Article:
Steve Hislop

Steve Hislop, affectionately known as ‘Hizzy’, was born to motorcycling enthusiast father Sandy, and mother Margaret, in Hawick, and raised in Southdean near Chesters. From a young age, Hizzy and his brother Gary were encouraged by their father to be enthusiastic about competitive motorcycling, and to take up racing. Surviving the trauma of both his father’s and brother’s deaths (his brother dying in a racing accident) before his twentieth birthday, Hizzy somehow managed to return to racing in 1983, and placed 2nd in the newcomer’s race at the Manx Grand Prix.

This was but the start of what would become one of motorcycle racing’s most successful, dramatic, and controversial careers. Hizzy went on to become one of the world’s most famous racers, winning the Isle of Man TT an astonishing eleven times (between 1987 and 1994), as well as being the first rider in history to lap the course at an average speed of over 120mph. Steve is also remembered for winning on a Norton at the Isle of Man TT in 1992, the last victory by an all-British machine. In 1990, Hizzy won the British 250cc Supercup, he was world champion in endurance racing in 1993, and British Superbike Champion in 2002, despite suffering horrendous injuries that year, and breaking his neck in 2000. The champion turned his back on the Isle of Man TT in 1994, citing that it had become too fast and dangerous to be driven on modern superbikes.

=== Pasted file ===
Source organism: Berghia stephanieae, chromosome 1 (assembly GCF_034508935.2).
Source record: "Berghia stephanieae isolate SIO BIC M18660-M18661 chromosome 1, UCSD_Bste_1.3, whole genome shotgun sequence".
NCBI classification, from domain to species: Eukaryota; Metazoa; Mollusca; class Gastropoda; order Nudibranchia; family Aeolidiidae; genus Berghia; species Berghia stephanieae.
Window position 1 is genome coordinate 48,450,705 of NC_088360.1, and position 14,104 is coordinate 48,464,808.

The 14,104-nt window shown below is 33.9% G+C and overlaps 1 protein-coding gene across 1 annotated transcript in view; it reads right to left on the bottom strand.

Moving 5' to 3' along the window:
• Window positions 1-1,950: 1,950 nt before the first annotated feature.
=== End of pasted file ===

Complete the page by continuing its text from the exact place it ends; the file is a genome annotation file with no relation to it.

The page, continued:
In 2003, Steve ‘Hizzy’ Hislop was training to be a helicopter pilot when he tragically crashed, not far from the spot in Teviothead where there now rests a memorial cairn. His funeral was the largest Hawick had seen since the service for the town’s other motorcycle-ace, Jimmie Guthrie, who died in the German Grand Prix of 1937. Hundreds of bikers followed the funeral cortege to Steve’s final resting place in his native village of Southdean. Hizzy’s many trophies are on permanent display in Hawick Museum, and a full-scale statue commemorating his life stands proudly in Wilton Lodge Park, looking over at the statue of his hero, Jimmy Guthrie (the sculptor of Guthrie’s statue was also responsible for the Minto and Canonbie war memorials.

‘Farewell to a brave Border callant,
In tune with his racing machine,
Who conquered the world with his talent,
And comes home to sleep in Southdean.’
- Tim Douglas from an unknown source